Top 20 things to buy at a thrift store or consignment shop

Thrift stores and consignment shops can be great place to find exercise equipment – No. 8 on our Top 20 list.

Zuma Press/Newscom/File
A mother with her three sons scan the Helping Hands Ministry thrift store in Rockmart, Ga., in August. There are lots of things you can find at a thrift store or consignment shop.

I vastly prefer to buy items at secondhand and consignment shops if I can.

There, I said it. I love going to secondhand shops and consignment shops. My wife and I stop by such shops all the time in our area, particularly for a few specific items that we go through at an amazing rate. There are many, many non-consumable items that we prefer to buy secondhand because, frankly, buying new doesn’t add much to the product other than the “new,” and that’s something we don’t want to pay for.

Here are twenty things we usually look for used before we even consider buying new, along with some reasons for doing so.

Children’s clothes Do I really need to say more? Children can be very hard on clothes at times, plus they outgrow their clothes very quickly. The end result? We don’t want to invest much in individual items. Luckily, children with plenty of clothes will often wear specific items only a time or two, so you can often stumble upon used children’s clothes at very good prices. We are (very) regular customers at the excellent Duck Worth Wearing in Ames, Iowa, a store we recommend to any parents of younger children in central Iowa.

Holiday attire As with the children’s clothes, any items that are rarely worn are good candidates for purchase at consignment shops, and the figurative “Christmas sweater” is a great example of this. There are certain colors that we tend to only wear during the week or two before Christmas and I can usually find great clothing in those colors at consignment shops.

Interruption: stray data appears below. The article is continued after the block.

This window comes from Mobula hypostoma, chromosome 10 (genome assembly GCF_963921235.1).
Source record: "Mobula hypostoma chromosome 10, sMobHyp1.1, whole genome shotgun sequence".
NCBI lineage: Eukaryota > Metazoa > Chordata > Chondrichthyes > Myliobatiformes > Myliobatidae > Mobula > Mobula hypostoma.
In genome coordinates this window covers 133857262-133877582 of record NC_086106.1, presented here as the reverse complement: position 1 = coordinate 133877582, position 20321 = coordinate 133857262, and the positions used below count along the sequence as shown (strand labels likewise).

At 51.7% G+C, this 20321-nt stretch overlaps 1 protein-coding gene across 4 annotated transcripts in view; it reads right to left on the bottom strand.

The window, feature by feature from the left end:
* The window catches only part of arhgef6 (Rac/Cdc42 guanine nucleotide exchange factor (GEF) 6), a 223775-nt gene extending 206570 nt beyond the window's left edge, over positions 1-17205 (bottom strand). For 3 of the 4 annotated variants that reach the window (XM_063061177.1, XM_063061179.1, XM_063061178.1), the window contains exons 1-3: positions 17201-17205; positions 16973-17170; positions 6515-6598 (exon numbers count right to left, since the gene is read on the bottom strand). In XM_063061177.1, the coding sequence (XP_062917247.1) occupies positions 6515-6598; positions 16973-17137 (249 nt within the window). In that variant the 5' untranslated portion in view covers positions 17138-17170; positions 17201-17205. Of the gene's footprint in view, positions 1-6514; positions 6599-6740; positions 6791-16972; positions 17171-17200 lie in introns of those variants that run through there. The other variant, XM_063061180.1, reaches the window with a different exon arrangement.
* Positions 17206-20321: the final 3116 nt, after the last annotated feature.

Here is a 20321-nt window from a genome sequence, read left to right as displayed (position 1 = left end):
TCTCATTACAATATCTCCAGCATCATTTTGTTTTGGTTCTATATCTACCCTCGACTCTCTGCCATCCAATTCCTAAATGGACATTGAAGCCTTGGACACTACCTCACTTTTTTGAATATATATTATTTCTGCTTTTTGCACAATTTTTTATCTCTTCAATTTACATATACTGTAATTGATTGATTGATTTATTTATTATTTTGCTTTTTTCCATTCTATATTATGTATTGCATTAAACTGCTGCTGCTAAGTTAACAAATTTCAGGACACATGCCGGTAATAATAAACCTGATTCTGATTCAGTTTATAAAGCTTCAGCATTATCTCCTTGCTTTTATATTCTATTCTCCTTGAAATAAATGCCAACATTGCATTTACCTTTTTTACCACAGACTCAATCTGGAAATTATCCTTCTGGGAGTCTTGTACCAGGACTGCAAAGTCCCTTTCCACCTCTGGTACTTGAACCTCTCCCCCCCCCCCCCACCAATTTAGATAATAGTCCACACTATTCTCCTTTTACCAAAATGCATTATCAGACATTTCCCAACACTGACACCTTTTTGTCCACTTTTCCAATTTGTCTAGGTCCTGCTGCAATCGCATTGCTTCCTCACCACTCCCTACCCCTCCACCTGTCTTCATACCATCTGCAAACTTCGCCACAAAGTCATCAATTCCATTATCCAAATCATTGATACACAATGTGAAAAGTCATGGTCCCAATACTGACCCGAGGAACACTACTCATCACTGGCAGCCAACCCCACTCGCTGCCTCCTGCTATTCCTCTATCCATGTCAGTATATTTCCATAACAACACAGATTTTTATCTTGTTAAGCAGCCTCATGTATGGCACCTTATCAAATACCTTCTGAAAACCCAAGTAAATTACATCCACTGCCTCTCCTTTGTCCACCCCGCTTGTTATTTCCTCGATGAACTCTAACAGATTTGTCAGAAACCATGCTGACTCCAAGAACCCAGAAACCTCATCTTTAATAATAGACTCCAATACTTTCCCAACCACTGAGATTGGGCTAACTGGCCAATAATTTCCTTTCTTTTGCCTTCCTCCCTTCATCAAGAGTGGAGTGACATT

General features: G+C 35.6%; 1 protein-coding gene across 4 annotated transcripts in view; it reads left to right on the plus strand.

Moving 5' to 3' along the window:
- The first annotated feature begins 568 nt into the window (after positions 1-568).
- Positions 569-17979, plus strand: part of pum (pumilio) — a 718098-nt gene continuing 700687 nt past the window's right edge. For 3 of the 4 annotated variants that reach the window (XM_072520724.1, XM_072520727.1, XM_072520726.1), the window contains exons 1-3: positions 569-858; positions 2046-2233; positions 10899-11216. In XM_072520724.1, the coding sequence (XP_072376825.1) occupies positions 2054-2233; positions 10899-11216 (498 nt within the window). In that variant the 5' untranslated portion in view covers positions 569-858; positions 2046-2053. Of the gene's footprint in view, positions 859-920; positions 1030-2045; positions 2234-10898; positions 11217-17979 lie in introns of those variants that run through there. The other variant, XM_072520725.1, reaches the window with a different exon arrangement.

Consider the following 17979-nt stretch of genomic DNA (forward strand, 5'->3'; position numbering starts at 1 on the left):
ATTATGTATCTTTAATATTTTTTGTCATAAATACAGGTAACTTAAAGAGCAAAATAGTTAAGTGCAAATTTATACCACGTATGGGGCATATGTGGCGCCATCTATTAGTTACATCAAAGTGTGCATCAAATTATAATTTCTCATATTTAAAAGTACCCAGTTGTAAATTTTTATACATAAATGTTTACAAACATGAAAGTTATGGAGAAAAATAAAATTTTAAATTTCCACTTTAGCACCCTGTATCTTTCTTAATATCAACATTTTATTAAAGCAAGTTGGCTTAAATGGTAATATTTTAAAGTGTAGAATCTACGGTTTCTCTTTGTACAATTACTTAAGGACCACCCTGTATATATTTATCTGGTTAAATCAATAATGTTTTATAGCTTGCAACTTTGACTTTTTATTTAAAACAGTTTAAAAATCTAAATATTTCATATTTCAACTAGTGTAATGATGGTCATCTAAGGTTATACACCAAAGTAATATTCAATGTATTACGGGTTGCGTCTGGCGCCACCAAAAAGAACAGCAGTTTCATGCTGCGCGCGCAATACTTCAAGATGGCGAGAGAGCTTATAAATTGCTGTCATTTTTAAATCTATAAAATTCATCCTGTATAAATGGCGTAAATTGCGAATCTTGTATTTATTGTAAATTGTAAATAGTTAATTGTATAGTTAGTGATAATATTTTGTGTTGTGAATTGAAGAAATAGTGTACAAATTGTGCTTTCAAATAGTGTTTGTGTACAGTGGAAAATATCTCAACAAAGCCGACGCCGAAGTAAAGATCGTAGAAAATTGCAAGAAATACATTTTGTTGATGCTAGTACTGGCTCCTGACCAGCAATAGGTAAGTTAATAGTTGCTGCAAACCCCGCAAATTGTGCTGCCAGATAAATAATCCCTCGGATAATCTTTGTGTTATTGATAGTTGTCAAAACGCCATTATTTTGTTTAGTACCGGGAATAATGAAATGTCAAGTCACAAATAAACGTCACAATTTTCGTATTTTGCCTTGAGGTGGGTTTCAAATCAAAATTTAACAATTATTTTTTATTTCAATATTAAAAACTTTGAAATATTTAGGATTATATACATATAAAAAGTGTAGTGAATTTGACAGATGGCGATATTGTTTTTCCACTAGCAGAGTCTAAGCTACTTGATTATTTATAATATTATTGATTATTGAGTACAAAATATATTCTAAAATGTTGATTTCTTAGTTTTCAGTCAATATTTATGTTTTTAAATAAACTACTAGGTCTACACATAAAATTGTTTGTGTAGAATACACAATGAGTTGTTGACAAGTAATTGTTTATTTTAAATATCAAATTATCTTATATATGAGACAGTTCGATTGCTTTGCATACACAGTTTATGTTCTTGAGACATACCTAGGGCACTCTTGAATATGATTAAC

Maternity clothes Another example of clothes that are only worn for short periods are maternity clothes, something we’ve learned a lot about over the past five years. My wife has used Me N’ Mommy to Be in Ankeny, Iowa in the past, with good results.

Costumes I don’t directly mean full-fledged costumes, but instead elements for more creative costumes. Rather than going out there and buying a prefab “zombie” costume, for example, just head to the used clothes shop and pick up some worn items that you’re fine with ruining. We’re doing this very thing for our children’s Halloween costumes this year.

Silverware It’s often easy to come across complete (or nearly complete) silverware sets at secondhand shops. Take it home, clean it thoroughly, and you’ll find yourself with all of the dining utensils you need without much of a bill.

Plates Similar to silverware, dinner plates, saucers, and cups are often easily located at secondhand stores. The set I used in college and before my wedding came from such a secondhand store (we received a really nice set as a gift, so we started using those because we only had about five plates left from the old set).

Kitchenware Small appliances like hand mixers and blenders, plus common tools like spatulas, pots, pans, and rolling pins are often easily found at such shops, particularly items left over from an estate. If you hunt around, you can stock a kitchen quite well from secondhand stores and consignment shops.

Sports equipment The Play It Again Sports in Clive, IA is my first stop for most sports equipment. In fact, I plan to take my son there next spring to look for his first “real” baseball glove and first “real” bat for backyard use. In the past, I’ve found soccer balls and other such material there (and at similar stores).

Exercise equipment Such stores aren’t just a good source for sports equipment. Exercise and training equipment, like free weights and exercise bands and pedometers, can often be found at secondhand shops. Even bigger items, like treadmills and ellipticals, can easily be found secondhand if you search a bit (they’re equipment that people buy and sometimes never use).